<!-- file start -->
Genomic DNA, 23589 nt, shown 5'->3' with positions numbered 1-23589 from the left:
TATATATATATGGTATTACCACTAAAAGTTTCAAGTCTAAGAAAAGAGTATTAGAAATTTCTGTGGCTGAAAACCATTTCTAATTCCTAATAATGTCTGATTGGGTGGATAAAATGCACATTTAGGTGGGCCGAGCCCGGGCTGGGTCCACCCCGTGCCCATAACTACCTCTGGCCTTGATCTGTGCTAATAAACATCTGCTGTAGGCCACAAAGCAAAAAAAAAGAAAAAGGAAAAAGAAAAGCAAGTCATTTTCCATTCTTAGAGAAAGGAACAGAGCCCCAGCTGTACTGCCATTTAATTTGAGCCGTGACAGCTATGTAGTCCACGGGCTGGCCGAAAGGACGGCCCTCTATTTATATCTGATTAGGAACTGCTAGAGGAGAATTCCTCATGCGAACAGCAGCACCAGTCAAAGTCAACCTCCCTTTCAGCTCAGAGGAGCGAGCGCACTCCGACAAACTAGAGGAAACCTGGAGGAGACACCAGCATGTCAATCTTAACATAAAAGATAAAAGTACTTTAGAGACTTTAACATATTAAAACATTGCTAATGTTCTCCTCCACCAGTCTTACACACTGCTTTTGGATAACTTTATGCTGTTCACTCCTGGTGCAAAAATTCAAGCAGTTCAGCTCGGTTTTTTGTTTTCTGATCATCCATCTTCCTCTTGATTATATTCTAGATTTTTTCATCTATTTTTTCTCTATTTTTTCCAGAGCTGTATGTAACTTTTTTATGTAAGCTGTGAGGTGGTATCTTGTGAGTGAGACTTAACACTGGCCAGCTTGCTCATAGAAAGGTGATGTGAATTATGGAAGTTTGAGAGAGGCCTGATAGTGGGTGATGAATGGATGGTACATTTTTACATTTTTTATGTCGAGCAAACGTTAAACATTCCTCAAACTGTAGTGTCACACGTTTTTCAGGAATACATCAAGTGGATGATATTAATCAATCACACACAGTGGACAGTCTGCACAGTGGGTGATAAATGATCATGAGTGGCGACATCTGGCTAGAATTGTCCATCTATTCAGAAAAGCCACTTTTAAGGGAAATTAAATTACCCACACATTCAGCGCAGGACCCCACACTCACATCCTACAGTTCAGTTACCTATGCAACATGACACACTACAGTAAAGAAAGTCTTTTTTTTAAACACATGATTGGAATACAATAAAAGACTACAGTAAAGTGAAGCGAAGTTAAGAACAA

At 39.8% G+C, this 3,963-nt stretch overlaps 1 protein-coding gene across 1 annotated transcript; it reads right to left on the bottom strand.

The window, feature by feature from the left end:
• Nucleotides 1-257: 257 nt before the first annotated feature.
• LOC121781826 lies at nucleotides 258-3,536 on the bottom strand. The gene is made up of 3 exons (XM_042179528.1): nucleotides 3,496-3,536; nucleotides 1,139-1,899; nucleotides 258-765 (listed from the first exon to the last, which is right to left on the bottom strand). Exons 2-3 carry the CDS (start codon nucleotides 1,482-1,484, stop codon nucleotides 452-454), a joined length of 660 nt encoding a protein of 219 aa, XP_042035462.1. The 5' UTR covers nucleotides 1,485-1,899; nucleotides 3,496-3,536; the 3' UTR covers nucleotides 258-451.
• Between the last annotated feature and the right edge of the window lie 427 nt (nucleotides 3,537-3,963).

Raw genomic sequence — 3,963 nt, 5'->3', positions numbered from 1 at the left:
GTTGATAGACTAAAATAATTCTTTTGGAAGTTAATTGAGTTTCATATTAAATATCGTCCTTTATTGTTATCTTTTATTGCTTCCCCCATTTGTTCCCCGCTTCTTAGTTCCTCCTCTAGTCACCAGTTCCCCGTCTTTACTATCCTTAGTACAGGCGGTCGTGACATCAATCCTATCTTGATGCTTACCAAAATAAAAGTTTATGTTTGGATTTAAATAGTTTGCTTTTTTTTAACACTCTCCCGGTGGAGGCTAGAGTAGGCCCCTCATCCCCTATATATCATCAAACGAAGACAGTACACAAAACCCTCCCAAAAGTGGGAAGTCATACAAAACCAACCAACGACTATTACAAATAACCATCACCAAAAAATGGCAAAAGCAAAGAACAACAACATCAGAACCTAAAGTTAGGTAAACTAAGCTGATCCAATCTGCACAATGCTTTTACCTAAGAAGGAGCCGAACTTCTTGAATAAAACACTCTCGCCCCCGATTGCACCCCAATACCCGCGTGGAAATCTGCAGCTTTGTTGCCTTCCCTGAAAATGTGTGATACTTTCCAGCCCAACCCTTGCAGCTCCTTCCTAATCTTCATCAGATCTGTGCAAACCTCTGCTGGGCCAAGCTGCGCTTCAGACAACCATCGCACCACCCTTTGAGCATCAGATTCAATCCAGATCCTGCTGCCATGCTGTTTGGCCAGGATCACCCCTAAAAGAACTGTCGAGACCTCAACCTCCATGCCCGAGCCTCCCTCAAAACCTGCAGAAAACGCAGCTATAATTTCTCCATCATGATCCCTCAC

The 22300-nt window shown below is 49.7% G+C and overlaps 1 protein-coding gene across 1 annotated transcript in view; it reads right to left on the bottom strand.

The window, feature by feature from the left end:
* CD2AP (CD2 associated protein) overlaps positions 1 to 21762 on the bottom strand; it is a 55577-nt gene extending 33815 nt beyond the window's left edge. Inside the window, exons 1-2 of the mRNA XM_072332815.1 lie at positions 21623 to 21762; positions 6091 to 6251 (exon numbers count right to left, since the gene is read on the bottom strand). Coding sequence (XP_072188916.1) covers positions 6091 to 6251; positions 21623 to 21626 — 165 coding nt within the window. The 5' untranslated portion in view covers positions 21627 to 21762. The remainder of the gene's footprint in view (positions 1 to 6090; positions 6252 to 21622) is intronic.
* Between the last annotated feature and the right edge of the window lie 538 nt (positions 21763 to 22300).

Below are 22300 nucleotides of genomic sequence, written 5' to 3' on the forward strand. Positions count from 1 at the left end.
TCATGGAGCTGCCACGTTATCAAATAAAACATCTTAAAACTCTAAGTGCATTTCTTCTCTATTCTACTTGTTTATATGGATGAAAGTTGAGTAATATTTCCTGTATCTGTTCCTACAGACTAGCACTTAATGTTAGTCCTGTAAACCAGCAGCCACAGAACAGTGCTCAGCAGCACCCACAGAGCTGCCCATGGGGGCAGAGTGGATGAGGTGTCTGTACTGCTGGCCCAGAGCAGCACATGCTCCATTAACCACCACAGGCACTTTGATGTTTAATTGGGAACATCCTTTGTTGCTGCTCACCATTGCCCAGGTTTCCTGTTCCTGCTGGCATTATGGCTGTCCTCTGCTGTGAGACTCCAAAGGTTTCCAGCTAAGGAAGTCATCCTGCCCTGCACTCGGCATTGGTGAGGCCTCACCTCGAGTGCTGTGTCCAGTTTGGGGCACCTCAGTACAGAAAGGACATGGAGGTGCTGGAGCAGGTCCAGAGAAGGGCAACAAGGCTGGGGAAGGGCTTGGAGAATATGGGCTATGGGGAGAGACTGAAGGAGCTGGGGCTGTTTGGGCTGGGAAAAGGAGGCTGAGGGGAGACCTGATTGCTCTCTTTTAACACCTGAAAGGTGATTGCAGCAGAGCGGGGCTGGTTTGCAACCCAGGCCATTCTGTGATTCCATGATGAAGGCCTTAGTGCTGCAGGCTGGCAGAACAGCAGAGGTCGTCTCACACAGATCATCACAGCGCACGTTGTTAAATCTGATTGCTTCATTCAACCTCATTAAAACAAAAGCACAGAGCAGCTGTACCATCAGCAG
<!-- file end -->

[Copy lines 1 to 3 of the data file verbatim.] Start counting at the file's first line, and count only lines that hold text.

Genomic DNA, 23589 nt, shown 5'->3' with positions numbered 1-23589 from the left:
TATATATATATGGTATTACCACTAAAAGTTTCAAGTCTAAGAAAAGAGTATTAGAAATTTCTGTGGCTGAAAACCATTTCTAATTCCTAATAATGTCTGATTGGGTGGATAAAATGCACATTTAGGTGGGCCGAGCCCGGGCTGGGTCCACCCCGTGCCCATAACTACCTCTGGCCTTGATCTGTGCTAATAAACATCTGCTGTAGGCCACAAAGCAAAAAAAAAGAAAAAGGAAAAAGAAAAGCAAGTCATTTTCCATTCTTAGAGAAAGGAACAGAGCCCCAGCTGTACTGCCATTTAATTTGAGCCGTGACAGCTATGTAGTCCACGGGCTGGCCGAAAGGACGGCCCTCTATTTATATCTGATTAGGAACTGCTAGAGGAGAATTCCTCATGCGAACAGCAGCACCAGTCAAAGTCAACCTCCCTTTCAGCTCAGAGGAGCGAGCGCACTCCGACAAACTAGAGGAAACCTGGAGGAGACACCAGCATGTCAATCTTAACATAAAAGATAAAAGTACTTTAGAGACTTTAACATATTAAAACATTGCTAATGTTCTCCTCCACCAGTCTTACACACTGCTTTTGGATAACTTTATGCTGTTCACTCCTGGTGCAAAAATTCAAGCAGTTCAGCTCGGTTTTTTGTTTTCTGATCATCCATCTTCCTCTTGATTATATTCTAGATTTTTTCATCTATTTTTTCTCTATTTTTTCCAGAGCTGTATGTAACTTTTTTATGTAAGCTGTGAGGTGGTATCTTGTGAGTGAGACTTAACACTGGCCAGCTTGCTCATAGAAAGGTGATGTGAATTATGGAAGTTTGAGAGAGGCCTGATAGTGGGTGATGAATGGATGGTACATTTTTACATTTTTTATGTCGAGCAAACGTTAAACATTCCTCAAACTGTAGTGTCACACGTTTTTCAGGAATACATCAAGTGGATGATATTAATCAATCACACACAGTGGACAGTCTGCACAGTGGGTGATAAATGATCATGAGTGGCGACATCTGGCTAGAATTGTCCATCTATTCAGAAAAGCCACTTTTAAGGGAAATTAAATTACCCACACATTCAGCGCAGGACCCCACACTCACATCCTACAGTTCAGTTACCTATGCAACATGACACACTACAGTAAAGAAAGTCTTTTTTTTAAACACATGATTGGAATACAATAAAAGACTACAGTAAAGTGAAGCGAAGTTAAGAACAA

At 39.8% G+C, this 3,963-nt stretch overlaps 1 protein-coding gene across 1 annotated transcript; it reads right to left on the bottom strand.